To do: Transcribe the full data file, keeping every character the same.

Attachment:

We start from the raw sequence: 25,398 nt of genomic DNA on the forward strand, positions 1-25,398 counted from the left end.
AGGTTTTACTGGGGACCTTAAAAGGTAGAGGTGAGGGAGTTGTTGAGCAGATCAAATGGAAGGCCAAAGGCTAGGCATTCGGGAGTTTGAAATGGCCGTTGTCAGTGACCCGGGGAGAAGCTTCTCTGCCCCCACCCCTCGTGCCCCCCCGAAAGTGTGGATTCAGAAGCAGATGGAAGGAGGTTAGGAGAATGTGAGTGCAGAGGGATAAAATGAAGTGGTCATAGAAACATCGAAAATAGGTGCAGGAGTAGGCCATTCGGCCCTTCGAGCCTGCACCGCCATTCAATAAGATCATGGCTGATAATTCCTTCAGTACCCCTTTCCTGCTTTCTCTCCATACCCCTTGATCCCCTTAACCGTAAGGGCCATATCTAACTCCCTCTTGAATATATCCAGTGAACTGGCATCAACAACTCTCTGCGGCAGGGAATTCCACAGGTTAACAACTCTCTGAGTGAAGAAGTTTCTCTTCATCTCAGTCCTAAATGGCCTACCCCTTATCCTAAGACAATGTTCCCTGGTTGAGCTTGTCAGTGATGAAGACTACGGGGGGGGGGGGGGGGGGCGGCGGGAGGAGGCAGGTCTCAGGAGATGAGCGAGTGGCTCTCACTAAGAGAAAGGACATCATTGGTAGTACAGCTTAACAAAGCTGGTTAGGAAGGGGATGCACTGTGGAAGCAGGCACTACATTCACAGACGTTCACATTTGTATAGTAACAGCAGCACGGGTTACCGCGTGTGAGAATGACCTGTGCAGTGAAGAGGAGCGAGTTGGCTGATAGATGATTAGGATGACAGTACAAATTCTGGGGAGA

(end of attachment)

We start from the raw sequence: 25,398 nt of genomic DNA on the forward strand, positions 1-25,398 counted from the left end.
AGGTTTTACTGGGGACCTTAAAAGGTAGAGGTGAGGGAGTTGTTGAGCAGATCAAATGGAAGGCCAAAGGCTAGGCATTCGGGAGTTTGAAATGGCCGTTGTCAGTGACCCGGGGAGAAGCTTCTCTGCCCCCACCCCTCGTGCCCCCCCGAAAGTGTGGATTCAGAAGCAGATGGAAGGAGGTTAGGAGAATGTGAGTGCAGAGGGATAAAATGAAGTGGTCATAGAAACATCGAAAATAGGTGCAGGAGTAGGCCATTCGGCCCTTCGAGCCTGCACCGCCATTCAATAAGATCATGGCTGATAATTCCTTCAGTACCCCTTTCCTGCTTTCTCTCCATACCCCTTGATCCCCTTAACCGTAAGGGCCATATCTAACTCCCTCTTGAATATATCCAGTGAACTGGCATCAACAACTCTCTGCGGCAGGGAATTCCACAGGTTAACAACTCTCTGAGTGAAGAAGTTTCTCTTCATCTCAGTCCTAAATGGCCTACCCCTTATCCTAAGACAATGTTCCCTGGTTGAGCTTGTCAGTGATGAAGACTACGGGGGGGGGGGGGGGGGGCGGCGGGAGGAGGCAGGTCTCAGGAGATGAGCGAGTGGCTCTCACTAAGAGAAAGGACATCATTGGTAGTACAGCTTAACAAAGCTGGTTAGGAAGGGGATGCACTGTGGAAGCAGGCACTACATTCACAGACGTTCACATTTGTATAGTAACAGCAGCACGGGTTACCGCGTGTGAGAATGACCTGTGCAGTGAAGAGGAGCGAGTTGGCTGATAGATGATTAGGATGACAGTACAAATTCTGGGGAGA